similar wonders with a band of misfits, coaxing a career year out of Dave
Kingman and using an innovative approach with Bruce Sutter. Realizing that the
Hall of Famer’s right arm had come up lame the previous two summers, Franks
began to use Sutter almost exclusively in games in which the Cubs held the
lead. It’s a practice that has become the norm in today’s game (to the point of
being overdone), but Franks was the first to realize the benefit of reserving
his relief ace for late-game leads.
For his troubles, the Cubs unfairly fired Franks with seven
games remaining in the season. The following year, the Cubs finished 64-98,
nearly 30 games out of first place. They should have kept Franks.
The baseball world continues to lose good people. First there was Buck O’Neil. Then came word of the unexpected passing of Joe Niekro. Then we lost Johnny Sain. And then last Wednesday, former major league right-hander Pat Dobson died just one day after being diagnosed with leukemia.
I never met Dobson, but I always enjoyed reading articles that quoted him. He was a legendary storyteller, an incredibly funny free spirit, and an incisively honest assessor of major league talent, both good and bad. He also happened to be a very good pitcher, a legitimate No. 3 starter for some excellent postseason teams of the 1970s. In today’s game, the younger Dobson would have merited a four-year contract worth $40 million, maybe more, on the open market. He was that good.
*Dobson is best remembered for being one of four 20-game winners on the 1971 Orioles, but he was previously an important part of a World Championship bullpen. He pitched in long relief for the 1968 Tigers, succeeding the likes of Denny McLain and Mickey Lolich on those rare occasions when those workhorses didn’t last through the eighth or ninth innings. Although the Tigers’ starters accumulated a ton of innings in 1968, Dobson did pitch effectively when called upon. He posted a 2.66 ERA in 125 innings, finished second on the team with seven saves, and even started 10 games as a spot starter. Dobson filled a role that is rarely seen in baseball today: that of the utility pitcher who can close, pitch middle relief, or start from time to time. Few guys do that anymore in this age of specialization.
*After struggling to find a niche with the Tigers and the Padres in the late 1960s, Dobson blossomed under the tutelage of manager Earl Weaver and pitching coach George Bamberger with the Orioles. At the time that Dobson joined the Orioles, he featured five pitches that he threw from several different angles and windups. Weaver simplified his approach, encouraging Dobson to adopt a single windup and concentrate on using his two or three best pitches. The approach worked; Dobson not only won 20 games in 1971, but also remained an effective starter in 1972 before the Orioles foolishly traded him to the Braves as part of the ill-fated Earl Williams deal. After the Braves gave up on him midway through the 1973 season (as if they had too much pitching to spare), he had effective seasons with both the Indians and the Yankees.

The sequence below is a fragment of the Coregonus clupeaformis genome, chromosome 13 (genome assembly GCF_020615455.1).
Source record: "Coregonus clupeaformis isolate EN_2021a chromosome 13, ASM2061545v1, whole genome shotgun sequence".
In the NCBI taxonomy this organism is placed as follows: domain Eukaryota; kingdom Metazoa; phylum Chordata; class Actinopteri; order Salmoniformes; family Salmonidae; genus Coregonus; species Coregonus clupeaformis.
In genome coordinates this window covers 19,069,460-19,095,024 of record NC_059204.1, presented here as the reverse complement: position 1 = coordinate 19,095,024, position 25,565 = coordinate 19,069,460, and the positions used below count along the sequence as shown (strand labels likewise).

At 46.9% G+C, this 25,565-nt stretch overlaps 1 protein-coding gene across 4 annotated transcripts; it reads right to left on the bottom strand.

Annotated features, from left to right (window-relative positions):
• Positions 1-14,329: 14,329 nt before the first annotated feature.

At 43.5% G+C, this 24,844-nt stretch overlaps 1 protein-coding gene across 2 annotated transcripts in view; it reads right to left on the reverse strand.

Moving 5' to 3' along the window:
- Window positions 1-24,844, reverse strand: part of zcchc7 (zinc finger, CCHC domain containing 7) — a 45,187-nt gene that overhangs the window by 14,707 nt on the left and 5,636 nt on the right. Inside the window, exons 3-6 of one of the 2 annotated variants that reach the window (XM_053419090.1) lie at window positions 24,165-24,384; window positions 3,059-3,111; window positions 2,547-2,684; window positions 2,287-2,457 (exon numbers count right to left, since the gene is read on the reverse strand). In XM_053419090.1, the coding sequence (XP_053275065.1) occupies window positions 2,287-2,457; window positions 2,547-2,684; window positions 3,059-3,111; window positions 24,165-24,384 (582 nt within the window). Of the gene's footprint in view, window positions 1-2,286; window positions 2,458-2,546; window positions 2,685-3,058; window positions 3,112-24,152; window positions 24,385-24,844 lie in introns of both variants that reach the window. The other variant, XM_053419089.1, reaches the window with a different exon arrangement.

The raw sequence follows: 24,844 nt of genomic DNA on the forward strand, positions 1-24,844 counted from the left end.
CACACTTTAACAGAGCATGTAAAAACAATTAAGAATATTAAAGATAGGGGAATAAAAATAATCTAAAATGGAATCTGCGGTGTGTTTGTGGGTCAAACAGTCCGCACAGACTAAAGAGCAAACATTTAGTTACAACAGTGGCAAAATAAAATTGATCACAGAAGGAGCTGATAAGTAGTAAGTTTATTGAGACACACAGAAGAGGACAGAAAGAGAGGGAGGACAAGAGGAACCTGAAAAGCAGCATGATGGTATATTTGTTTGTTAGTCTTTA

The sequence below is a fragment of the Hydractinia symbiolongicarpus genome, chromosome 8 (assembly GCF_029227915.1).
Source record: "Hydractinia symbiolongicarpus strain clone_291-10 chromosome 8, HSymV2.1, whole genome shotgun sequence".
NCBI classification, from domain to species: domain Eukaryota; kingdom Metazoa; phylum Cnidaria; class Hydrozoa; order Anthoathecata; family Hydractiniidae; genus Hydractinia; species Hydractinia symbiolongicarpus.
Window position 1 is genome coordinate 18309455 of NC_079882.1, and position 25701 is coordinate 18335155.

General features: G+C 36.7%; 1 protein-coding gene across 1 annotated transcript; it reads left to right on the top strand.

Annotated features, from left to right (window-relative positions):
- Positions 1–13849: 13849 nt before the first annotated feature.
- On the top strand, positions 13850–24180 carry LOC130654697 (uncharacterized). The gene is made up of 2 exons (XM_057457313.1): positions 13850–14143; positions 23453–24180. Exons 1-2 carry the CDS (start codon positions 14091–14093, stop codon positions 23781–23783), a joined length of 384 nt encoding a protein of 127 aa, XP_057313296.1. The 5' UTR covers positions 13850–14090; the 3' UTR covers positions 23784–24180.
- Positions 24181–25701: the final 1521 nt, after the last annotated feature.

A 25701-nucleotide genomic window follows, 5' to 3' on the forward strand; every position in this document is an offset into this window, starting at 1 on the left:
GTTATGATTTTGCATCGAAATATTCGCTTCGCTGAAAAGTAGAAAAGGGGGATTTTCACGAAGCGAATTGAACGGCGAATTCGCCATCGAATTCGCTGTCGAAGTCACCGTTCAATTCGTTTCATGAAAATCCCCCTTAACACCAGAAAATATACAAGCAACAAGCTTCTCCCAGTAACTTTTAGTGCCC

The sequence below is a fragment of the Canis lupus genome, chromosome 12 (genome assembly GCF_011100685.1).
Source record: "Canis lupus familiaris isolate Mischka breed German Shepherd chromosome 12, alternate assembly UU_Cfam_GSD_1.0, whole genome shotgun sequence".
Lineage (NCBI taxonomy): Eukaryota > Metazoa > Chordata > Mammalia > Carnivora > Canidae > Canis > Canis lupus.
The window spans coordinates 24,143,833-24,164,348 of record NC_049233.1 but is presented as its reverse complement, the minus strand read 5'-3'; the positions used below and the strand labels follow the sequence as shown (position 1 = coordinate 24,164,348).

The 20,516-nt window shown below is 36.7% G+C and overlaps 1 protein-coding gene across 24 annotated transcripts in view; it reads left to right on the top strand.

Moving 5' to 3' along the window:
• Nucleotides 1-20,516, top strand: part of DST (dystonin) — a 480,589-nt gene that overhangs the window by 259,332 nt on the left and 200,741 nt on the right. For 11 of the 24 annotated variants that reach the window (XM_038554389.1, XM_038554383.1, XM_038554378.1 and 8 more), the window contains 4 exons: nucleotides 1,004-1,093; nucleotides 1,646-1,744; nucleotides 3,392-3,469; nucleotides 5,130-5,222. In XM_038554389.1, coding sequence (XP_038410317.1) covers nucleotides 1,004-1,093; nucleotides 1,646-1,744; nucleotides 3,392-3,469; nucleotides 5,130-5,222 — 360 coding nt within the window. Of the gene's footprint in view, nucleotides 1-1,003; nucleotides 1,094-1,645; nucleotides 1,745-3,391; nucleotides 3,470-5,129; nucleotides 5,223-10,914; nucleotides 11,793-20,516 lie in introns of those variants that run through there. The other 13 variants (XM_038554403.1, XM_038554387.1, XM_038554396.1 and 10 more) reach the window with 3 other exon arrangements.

*Dobson featured a phenomenal overhand curve ball, which he couldn’t throw for strikes in Detroit but began to refine with more precision in Baltimore. It wasn’t as good as that of contemporaries like Bert Blyleven, but it was probably only a notch below. (Think Neil Allen or Rod Scurry from the 1980s in terms of similarly effective curve balls.) If Dobson had ever developed another pitch with remotely the same effectiveness as his curve ball, he would have likely been a 200-game winner and a borderline Hall of Fame candidate.
*After his playing days, Dobson remained highly successful. He became a respected pitching coach for several teams–he could diagnose a flawed pitching delivery almost immediately–and then a trusted scout and front office advisor for the Giants. Here’s what I really liked about Dobson: as a scout, he was very outspoken and colorful. He gave very honest opinions to the media, sometimes so honest that he got himself into trouble. I can remember a few years ago, he was heavily quoted in a USA Today Baseball Weekly article with some brutally honest assessments of various players. The Giants, his employers, were none too pleased and reprimanded him. I think they came close to firing him. Thankfully, they didn’t. It’s too bad that he never became a color analyst on radio or TV. He would have made a good one.
Either way, I’ll miss the likeable guy known as Dobber.